The first few times I had a panic attack, I was a child around 8 years old. I had no idea what was happening to me.
My heart was beating out of my chest, my hands felt clammy, and it was as though the world was spinning around me out of control. I couldn’t really concentrate on anything — what people were saying, what was happening next. Any thoughts I had were racing so fast I couldn’t keep up with them. I felt angry and angsty, as though I was trapped in my body, clawing to get out.
And then — I had no idea how — it would pass. And I’d kinda sorta forget about it until it happened again. When I was a child, I didn’t have panic attacks very frequently, and when I had them, I had no name for them, no way to express what was happening.
When you are in the middle of a panic attack, it feels like you’re dying, going crazy, or both. You can’t breathe, you get dizzy, tingly, and lightheaded. Some people feel a constriction in their chest, almost like a heart attack. Others experience immediate digestive symptoms (much more than just butterflies in your stomach; your bowels go nuts and you often get diarrhea).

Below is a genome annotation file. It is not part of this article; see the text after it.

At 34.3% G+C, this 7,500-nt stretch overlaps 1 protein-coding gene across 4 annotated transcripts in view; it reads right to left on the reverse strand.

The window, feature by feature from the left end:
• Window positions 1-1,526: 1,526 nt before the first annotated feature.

When I first experienced panic attacks, I felt like I was living inside a nightmare. It was the rawest terror I had ever felt.
I didn’t tell a soul what I’d experienced because I felt ashamed and too scared of what had happened to even talk about it.
At 16 years old, I began to have panic attacks daily. I had developed phobias, mostly centered around travel and transportation. It started with a fear of flying, which thankfully I didn’t need to face too often. But then it snowballed from there. I became frightened of trains and riding in cars. When I started being afraid to take the bus to school, it was clear that things were out of control.
It took me over a year to get help for any of it. I was a teenager but basically still a child, and I still had no clue what was happening to me.
I have been in and out of therapy since I was about 17 years old. I spent 10 years seeing a cognitive behavioral therapist. Now I have a name for what happens to me. I have periods when my panic attacks are really bad, and periods when I hardly have any. But they will always be part of who I am.
One of the most difficult things about panic attacks is that you get looped into a vicious cycle. You become terrified — not just of the thing that triggered the attack, but of the attack itself. You lie in wait for the next one to happen. You panic about panic. And you start to think you’ve lost your mind and you’re feeling on edge all the time, a slave to your own thoughts and feelings.
You can’t talk yourself out of it. There is no way to rationalize. Anxiety is a beast that wants you to believe that more will come — that you are a broken in some way and will always be afraid. Let me tell you, even if you can shut off those voices sometimes, it’s impossible to do so all the time. It’s so easy to spiral into a few days of attacks, weeks, months.